A GROUP of budding young sleuths connected a suspected murder with arsenic, to a robbery at an Armidale bank.
The fictitious felony was just one scenario tackled by
90 bright boys and girls from across eastern Australia, who attended the 16th annual Forensic Science Camp at The Armidale School during the first week of the holidays.
camp was first held in 1994 and attracted widespread interest after featuring on the former ABC TV science show Quantum.
Participants were divided into groups and then solve fictitious felonies using a range of forensic techniques, including microscopy, chromatography, fingerprint analysis, cryptography and general science.
They analysed the evidence, identified and interviewed the suspects, ordered medical and scientific tests and searched criminal databases.
“Our scenario was about a murder that took place after a car was wrecked beyond repair. During the week we were given multiple pieces of evidence that lead us to the guilty party such as blood samples, hair samples, soil samples, and DNA test.
All of this came to a search warrant where we found the evidence we needed to arrest our guilty party and have the magistrate approve a trial,” Mike Nyathi, a TAS student from Glen Innes, said.
He said he enjoyed the experience to solve a realistic crime as part of a group of new people, in a thrilling situation.
“The camp also helped me develop a greater sense of precision in testing for example finding a missing segment in a DNA structure and being accurate when it comes to writing details. From the camp I also realised that I should not always take my first option and that I should be patient and wait until finding the best option possible,” he said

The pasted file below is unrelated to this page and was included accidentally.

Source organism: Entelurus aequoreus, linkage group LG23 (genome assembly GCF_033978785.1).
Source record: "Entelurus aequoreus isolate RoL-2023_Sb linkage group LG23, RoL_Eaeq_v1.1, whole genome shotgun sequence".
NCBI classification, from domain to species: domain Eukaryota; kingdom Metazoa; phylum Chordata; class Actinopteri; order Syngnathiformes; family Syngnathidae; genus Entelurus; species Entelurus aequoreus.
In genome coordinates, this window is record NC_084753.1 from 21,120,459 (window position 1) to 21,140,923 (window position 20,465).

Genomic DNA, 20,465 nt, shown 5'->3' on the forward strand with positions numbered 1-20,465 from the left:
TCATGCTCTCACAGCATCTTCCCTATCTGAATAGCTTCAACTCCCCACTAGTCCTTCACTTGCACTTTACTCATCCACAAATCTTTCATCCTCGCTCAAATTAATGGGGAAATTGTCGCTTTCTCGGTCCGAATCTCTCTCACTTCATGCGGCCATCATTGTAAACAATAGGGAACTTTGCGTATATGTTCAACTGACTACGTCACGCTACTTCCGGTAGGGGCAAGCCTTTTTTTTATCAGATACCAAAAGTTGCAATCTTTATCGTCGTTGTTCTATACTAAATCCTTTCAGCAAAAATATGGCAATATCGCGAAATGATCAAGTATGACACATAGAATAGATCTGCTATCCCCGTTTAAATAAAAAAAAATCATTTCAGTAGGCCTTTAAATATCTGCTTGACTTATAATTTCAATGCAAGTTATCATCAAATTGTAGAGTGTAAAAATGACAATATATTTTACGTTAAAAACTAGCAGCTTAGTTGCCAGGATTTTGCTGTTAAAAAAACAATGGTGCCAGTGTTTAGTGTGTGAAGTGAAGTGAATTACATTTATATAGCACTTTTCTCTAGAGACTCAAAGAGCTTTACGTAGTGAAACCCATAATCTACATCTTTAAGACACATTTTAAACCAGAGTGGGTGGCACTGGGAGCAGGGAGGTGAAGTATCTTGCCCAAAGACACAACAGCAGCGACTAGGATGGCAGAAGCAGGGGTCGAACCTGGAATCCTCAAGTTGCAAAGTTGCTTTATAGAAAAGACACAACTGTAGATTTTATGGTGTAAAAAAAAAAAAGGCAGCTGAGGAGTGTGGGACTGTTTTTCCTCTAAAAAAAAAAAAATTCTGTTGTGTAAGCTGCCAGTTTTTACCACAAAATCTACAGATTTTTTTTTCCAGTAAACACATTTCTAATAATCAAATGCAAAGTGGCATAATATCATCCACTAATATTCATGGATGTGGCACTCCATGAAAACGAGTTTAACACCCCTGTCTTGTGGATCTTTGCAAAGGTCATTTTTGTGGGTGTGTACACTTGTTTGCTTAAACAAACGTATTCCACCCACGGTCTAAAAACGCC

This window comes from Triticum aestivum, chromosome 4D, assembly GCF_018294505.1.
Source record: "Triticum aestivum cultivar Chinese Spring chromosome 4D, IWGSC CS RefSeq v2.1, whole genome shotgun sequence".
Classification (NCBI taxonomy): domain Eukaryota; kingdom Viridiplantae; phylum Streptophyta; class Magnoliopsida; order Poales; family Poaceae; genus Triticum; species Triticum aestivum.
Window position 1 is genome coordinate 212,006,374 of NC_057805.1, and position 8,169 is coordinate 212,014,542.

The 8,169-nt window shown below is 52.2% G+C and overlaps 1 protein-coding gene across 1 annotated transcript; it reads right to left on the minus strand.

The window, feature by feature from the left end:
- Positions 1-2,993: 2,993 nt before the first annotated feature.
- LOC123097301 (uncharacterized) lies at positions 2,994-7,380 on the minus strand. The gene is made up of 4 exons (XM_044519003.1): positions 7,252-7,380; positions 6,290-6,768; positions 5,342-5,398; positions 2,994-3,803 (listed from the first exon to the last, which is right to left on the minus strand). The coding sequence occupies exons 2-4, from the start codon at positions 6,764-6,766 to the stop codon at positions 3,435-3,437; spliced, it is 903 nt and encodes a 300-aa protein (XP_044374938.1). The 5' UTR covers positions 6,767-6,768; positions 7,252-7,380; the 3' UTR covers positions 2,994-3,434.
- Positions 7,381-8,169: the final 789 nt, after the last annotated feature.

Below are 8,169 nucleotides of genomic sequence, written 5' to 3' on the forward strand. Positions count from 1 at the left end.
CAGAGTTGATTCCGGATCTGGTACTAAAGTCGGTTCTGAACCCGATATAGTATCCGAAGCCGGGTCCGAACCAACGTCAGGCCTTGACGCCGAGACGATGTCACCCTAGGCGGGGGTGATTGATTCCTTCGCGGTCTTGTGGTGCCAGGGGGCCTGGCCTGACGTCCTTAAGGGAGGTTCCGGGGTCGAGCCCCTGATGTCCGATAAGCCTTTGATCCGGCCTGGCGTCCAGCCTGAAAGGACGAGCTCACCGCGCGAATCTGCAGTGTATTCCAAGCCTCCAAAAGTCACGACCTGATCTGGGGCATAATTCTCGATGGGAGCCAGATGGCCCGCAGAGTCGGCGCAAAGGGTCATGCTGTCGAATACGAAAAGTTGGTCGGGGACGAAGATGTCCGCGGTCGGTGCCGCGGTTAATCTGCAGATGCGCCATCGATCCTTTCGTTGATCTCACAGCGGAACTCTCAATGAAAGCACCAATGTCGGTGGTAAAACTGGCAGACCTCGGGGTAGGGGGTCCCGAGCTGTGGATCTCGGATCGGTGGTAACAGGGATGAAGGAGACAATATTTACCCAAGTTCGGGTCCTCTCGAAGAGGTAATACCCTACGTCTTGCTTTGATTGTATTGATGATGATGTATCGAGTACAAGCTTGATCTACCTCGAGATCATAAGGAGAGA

Students at this year’s camp came from as far as Ballarat and the Sunshine Coast.
“It helped develop forensic science skills because it taught us skills we wouldn't be able to learn by ourselves.
It also taught us leadership, responsibility and cooperation because we all had to work together and decide on one conclusion and then prove why our conclusions were right,” said Sydney Girls’ High School student Mariya Shmalko.
The camp is largely run by older students who have previously taken part – some developing the crime scenarios, some managing the event itself.
Camp director Emily Wark of Armidale High School, attending her fifth camp, said the student-led event was an incredible opportunity.
“They learn how to deal with people they don’t know and my not even like, work together to respond to a challenge and meet a deadline, and develop all sorts of other skills including logical thinking, public speaking, and leadership.”